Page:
. In Murten they already looked for a successor to Gelthuser by the end of April 1592 (StAFR Murtenbuch B, 479). Subsequently Peter Schnell, previously pastor at Grindelwald, was installed.-Lohner, Die reformierten Kirchen und ihre Vorsteher, 509. Return to Text
 . Flückiger, "Reformation in der gemeinen Herrschaft Murten,"mentions the parish of Kulm in Aargau, beginning 1582, as Gelthuser's later field of work. Flückiger probably used Lohner, Die reformierten Kirchen und ihre Vorsteher, 509, as his source. This information appears incorrect. According to Pfister, Die Prädikanten des bernischen Aargaus, 97, Emanuel Kissling was the pastor in Kulm until 1583. However, Jacob Gelthuser did not succeed Kissling beginning in February 1583; instead it was the same Johannes Bullinger who had been called to Wangen five years earlier to succeed Gelthuser and had since then officiated there. Return to Text
 . Is Gelthuser possibly the author of the memorandum opposing emigration to Moravia, dated 1583, of which there is a copy in the Zürcher Zentralbibliothek (Ms. A 72, pp. 371-381 and Ms B 163, No. 11)? Return to Text
 . Fast, "Pilgram Marpeck und das oberdeutsche Täufertum," 241, had earlier suspected that Codex 693 might have been written by the same person as were the various entries in the inside covers of the Kunstbuch (Codex 494), which are possibly by a later owner of the book by the name of "Jacob." On the basis of recent, more careful handwriting analyses, Fast is more hesitant on this matter (letter from Fast dated Nov. 2, 1996). I am inclined to believe that Jacob Gelthuser left traces of his handwriting neither in the copies of Menno's writings contained in Codex 693 nor in the inner covers of Codex 494. Return to Text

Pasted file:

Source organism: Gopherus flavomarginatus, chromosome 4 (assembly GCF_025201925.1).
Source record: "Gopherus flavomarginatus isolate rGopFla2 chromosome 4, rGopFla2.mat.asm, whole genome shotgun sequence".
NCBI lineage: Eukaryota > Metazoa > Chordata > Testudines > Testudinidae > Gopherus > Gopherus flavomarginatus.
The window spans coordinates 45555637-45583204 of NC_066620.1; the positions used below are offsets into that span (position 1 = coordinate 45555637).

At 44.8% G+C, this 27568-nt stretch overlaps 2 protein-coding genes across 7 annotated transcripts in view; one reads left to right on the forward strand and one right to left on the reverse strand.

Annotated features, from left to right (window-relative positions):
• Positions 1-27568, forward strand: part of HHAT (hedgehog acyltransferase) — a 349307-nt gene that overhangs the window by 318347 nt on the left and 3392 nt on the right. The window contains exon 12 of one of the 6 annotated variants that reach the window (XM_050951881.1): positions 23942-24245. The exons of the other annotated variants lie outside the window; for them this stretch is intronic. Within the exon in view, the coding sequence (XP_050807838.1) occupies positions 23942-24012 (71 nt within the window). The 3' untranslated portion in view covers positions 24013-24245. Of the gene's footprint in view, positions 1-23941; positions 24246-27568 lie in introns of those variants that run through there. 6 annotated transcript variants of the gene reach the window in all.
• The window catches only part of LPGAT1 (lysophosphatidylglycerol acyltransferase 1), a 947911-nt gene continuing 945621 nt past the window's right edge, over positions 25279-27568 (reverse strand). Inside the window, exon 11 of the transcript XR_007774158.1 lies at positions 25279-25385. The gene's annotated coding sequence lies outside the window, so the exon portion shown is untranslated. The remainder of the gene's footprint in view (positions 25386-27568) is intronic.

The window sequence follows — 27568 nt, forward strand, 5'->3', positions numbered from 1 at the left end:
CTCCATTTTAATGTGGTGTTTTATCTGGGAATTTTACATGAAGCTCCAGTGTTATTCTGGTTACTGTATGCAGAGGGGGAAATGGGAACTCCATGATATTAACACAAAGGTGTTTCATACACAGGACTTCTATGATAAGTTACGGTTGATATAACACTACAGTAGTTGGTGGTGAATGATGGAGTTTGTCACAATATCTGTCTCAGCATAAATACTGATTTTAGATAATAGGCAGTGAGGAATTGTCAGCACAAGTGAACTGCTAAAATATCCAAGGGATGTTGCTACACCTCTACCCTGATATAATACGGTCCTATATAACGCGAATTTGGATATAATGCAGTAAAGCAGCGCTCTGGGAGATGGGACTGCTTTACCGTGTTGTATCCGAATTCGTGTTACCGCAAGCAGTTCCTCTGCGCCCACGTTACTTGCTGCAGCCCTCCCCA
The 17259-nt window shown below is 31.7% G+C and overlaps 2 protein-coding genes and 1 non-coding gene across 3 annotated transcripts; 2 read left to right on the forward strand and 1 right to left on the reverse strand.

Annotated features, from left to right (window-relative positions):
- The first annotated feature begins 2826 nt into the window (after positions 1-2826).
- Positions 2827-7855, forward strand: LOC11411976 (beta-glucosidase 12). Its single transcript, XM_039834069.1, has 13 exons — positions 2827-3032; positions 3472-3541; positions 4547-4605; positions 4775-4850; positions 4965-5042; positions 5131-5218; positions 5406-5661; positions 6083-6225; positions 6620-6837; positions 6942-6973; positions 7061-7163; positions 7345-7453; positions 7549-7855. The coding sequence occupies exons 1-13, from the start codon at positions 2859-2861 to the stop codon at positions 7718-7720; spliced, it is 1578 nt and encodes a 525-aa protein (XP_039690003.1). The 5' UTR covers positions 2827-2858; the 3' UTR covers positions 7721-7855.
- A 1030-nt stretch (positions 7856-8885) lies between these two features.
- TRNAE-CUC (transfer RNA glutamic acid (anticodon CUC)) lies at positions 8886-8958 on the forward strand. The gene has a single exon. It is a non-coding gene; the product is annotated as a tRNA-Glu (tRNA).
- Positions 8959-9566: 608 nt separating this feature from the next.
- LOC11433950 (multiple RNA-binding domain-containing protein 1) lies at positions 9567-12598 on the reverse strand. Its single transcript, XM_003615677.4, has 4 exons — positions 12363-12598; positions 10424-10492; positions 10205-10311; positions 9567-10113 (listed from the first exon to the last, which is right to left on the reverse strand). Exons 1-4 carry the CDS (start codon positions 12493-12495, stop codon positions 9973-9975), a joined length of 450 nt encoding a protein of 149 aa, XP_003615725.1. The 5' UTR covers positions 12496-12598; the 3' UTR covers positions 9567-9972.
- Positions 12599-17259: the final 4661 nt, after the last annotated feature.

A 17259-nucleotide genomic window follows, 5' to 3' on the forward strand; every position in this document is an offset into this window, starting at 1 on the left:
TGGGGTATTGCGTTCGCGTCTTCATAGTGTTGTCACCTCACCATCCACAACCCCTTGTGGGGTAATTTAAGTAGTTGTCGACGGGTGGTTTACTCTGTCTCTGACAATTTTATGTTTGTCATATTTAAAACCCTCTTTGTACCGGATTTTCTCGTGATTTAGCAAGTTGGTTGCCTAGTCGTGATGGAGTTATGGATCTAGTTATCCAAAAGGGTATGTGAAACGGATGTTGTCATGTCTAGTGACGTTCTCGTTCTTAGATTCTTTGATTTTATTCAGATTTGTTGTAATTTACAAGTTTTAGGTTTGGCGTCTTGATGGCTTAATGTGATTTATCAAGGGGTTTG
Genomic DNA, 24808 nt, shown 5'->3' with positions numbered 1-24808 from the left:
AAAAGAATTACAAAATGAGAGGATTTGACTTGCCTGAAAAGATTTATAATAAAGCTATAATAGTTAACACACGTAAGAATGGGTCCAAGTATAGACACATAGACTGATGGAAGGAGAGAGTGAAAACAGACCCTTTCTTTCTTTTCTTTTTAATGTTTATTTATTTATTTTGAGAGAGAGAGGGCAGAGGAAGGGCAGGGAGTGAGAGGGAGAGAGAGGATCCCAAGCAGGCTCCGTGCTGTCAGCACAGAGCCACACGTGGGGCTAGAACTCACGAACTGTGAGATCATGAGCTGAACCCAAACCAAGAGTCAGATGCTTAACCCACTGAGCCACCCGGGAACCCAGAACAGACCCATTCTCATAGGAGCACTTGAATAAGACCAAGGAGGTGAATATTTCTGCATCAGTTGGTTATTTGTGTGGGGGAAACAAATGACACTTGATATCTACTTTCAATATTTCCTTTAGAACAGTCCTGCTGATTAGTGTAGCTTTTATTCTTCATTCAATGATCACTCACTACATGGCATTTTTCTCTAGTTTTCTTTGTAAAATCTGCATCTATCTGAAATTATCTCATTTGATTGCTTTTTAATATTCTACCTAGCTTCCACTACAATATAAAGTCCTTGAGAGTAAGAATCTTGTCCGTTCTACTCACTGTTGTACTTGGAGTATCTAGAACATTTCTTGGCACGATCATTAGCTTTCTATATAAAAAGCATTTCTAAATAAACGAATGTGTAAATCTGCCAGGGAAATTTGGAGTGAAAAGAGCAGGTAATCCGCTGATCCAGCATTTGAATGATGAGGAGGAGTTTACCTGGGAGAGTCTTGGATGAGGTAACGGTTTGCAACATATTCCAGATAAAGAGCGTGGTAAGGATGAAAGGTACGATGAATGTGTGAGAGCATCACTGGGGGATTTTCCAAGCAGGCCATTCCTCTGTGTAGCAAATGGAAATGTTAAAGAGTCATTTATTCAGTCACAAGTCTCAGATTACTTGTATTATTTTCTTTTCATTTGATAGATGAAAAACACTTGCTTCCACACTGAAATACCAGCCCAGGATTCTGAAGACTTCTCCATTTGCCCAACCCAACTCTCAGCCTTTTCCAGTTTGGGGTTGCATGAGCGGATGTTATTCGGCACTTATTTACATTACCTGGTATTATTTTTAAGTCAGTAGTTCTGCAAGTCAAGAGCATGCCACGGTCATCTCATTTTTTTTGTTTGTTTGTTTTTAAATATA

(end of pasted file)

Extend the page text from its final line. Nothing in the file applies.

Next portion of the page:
. Some of the diverse Anabaptist codices from around 1600 could have something to do with this, especially since some are stored in archives and libraries in Bern. Because of space, I shall not go into detail about the truly astonishing connections and cross references of content and personnel of some of the Anabaptist manuscripts located in Bern and elsewhere. As one significant example, an Anabaptist physician also plays a key role: Hans Jacob Boll who is, unfortunately, virtually unknown.-Jecker, Ketzer-Rebellen-Heilige, 270-334 which goes well beyond what I said about Boll in my earlier essay. Return to Text
 . Perhaps this readiness for dialogue by at least some of the Anabaptists is clearly related to the existence and the continuing influence of Marpeck's circles, which seem to have been present into the early 1600s.-Jecker, Ketzer-Rebellen-Heilige, 326 and Arnold Snyder, "The (Not-So) 'Simple Confession' of the Swiss Brethren. Part I: Manuscripts and Marpeckites in Age of Print," MQR 73 (October, 1999), 677-722 and the second part of his essay with the sub-title "The Evolution of Separatist Anabaptism" published elsewhere in this issue of MQR. 24 The Mennonite Quarterly Review 31 Test Everything - Hold Fast to What is Good 7